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Canadian Rental Prices See Moderate Escalation

|Dec 14|magazine10 min read

 

According to the Fall Rental Market Survey released today by The Canada Mortgage and Housing Corporation (CMHC), 2011 was a good year for landlords. Property managers managed  to squeeze a little more cash out of their tenants, as the average price of rent for a two bedroom apartment went up by twenty bucks, from $860 dollars last year to $883 in 2011. 

 

The old real estate phrase, “location, location, location” still holds true as the average price of rent varied drastically depending on the respective city. Vancouver still ranks as the most expensive place to rent, as the average price of a two bedroom apartment registers at approximately $1,237. 

 

However, Vancouver's high price of rent is probably worth the steepened cash call, according to London based The Economist Group, whose recent poll “Best Cities to Live-In” ranked Vancouver as not only the best place to live in Canada, but also, the best city to live in...in the entire world. The poll attributed Vancouver's amazing livability to its lush green scenery, clean streets, diverse culinary community and expansive cultural outlets.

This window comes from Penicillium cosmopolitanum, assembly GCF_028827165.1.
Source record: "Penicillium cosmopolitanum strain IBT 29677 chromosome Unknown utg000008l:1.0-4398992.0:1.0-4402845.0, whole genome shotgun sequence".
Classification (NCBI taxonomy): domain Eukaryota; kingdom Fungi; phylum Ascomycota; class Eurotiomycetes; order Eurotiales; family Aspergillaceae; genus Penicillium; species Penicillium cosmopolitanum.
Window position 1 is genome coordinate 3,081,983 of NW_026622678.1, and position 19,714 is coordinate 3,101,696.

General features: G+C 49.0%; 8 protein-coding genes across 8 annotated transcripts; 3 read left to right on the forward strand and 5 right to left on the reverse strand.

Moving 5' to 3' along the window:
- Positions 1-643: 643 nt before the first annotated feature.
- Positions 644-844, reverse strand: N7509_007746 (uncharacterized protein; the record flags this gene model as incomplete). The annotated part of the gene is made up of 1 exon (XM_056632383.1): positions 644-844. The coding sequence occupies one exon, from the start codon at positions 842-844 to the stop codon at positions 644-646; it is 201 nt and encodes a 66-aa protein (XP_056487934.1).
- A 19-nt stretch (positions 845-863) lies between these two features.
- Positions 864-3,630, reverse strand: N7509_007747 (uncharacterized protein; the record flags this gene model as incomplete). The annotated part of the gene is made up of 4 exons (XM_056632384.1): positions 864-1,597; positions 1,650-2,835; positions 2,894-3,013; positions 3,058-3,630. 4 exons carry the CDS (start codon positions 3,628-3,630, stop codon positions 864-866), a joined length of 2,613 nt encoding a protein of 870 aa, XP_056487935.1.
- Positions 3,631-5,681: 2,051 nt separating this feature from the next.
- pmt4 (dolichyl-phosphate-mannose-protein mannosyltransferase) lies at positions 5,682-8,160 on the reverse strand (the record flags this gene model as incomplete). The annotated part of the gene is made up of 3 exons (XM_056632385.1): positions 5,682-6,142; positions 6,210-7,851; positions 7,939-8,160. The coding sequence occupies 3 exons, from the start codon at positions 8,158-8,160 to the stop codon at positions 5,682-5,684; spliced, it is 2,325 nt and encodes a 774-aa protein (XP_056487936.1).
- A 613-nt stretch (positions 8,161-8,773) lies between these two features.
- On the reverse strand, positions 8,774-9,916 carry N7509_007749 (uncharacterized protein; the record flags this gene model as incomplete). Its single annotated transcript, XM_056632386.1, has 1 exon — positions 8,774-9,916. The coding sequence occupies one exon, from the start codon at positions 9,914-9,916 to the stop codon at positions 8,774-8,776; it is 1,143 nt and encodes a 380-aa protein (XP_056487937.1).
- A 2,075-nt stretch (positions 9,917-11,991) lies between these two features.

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In comparison, for those looking to save cash on rent, the lowest city to find a discounted abode is in the outstandingly affordable city of Troise Rivieres, in the region of Quebec, where the average monthly rent chalked up to $547 dollars for a two bedroom apartment. 

 

All in all the conservative climb in rental price, can be read as a positive sign, as more people are managing to afford to rent, and at higher prices. However, some say the decreased rental vacancy rate may indicate a moderate conversion of mortgage payers to renters, as the ailing economy has made renting more attractive to home owners stricken with overly steep mortgages. All these factors may have contributed small effects, but chances are the increased prices are just keeping up with the natural progression of inflation, which like time itself, continues to steadily tick on.